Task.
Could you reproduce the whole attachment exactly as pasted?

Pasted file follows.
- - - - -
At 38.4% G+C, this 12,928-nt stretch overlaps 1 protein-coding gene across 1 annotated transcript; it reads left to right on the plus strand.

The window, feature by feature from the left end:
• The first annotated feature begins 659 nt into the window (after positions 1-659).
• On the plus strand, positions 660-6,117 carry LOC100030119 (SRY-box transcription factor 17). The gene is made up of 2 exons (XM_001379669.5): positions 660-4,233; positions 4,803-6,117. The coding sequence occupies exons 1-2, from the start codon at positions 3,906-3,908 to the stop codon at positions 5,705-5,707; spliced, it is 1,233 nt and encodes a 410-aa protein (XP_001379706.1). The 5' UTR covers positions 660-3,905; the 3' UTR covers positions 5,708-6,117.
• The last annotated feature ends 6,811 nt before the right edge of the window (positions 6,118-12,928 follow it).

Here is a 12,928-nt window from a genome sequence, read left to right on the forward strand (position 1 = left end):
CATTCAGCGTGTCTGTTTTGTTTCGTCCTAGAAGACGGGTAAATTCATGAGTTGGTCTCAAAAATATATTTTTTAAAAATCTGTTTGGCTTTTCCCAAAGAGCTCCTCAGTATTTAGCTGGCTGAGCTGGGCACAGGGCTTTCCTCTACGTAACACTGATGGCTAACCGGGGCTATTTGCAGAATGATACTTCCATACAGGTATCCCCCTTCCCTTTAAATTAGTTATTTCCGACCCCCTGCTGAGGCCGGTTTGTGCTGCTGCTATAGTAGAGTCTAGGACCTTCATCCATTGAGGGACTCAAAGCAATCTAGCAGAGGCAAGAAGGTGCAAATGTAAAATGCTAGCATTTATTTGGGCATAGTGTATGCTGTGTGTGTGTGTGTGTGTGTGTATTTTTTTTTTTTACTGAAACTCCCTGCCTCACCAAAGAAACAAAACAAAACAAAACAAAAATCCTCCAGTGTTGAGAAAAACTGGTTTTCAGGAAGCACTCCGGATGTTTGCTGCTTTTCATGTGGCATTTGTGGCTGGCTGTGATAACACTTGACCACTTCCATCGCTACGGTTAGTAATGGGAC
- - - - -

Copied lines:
At 38.4% G+C, this 12,928-nt stretch overlaps 1 protein-coding gene across 1 annotated transcript; it reads left to right on the plus strand.

The window, feature by feature from the left end:
• The first annotated feature begins 659 nt into the window (after positions 1-659).
• On the plus strand, positions 660-6,117 carry LOC100030119 (SRY-box transcription factor 17). The gene is made up of 2 exons (XM_001379669.5): positions 660-4,233; positions 4,803-6,117. The coding sequence occupies exons 1-2, from the start codon at positions 3,906-3,908 to the stop codon at positions 5,705-5,707; spliced, it is 1,233 nt and encodes a 410-aa protein (XP_001379706.1). The 5' UTR covers positions 660-3,905; the 3' UTR covers positions 5,708-6,117.
• The last annotated feature ends 6,811 nt before the right edge of the window (positions 6,118-12,928 follow it).

Here is a 12,928-nt window from a genome sequence, read left to right on the forward strand (position 1 = left end):
CATTCAGCGTGTCTGTTTTGTTTCGTCCTAGAAGACGGGTAAATTCATGAGTTGGTCTCAAAAATATATTTTTTAAAAATCTGTTTGGCTTTTCCCAAAGAGCTCCTCAGTATTTAGCTGGCTGAGCTGGGCACAGGGCTTTCCTCTACGTAACACTGATGGCTAACCGGGGCTATTTGCAGAATGATACTTCCATACAGGTATCCCCCTTCCCTTTAAATTAGTTATTTCCGACCCCCTGCTGAGGCCGGTTTGTGCTGCTGCTATAGTAGAGTCTAGGACCTTCATCCATTGAGGGACTCAAAGCAATCTAGCAGAGGCAAGAAGGTGCAAATGTAAAATGCTAGCATTTATTTGGGCATAGTGTATGCTGTGTGTGTGTGTGTGTGTGTGTATTTTTTTTTTTTACTGAAACTCCCTGCCTCACCAAAGAAACAAAACAAAACAAAACAAAAATCCTCCAGTGTTGAGAAAAACTGGTTTTCAGGAAGCACTCCGGATGTTTGCTGCTTTTCATGTGGCATTTGTGGCTGGCTGTGATAACACTTGACCACTTCCATCGCTACGGTTAGTAATGGGAC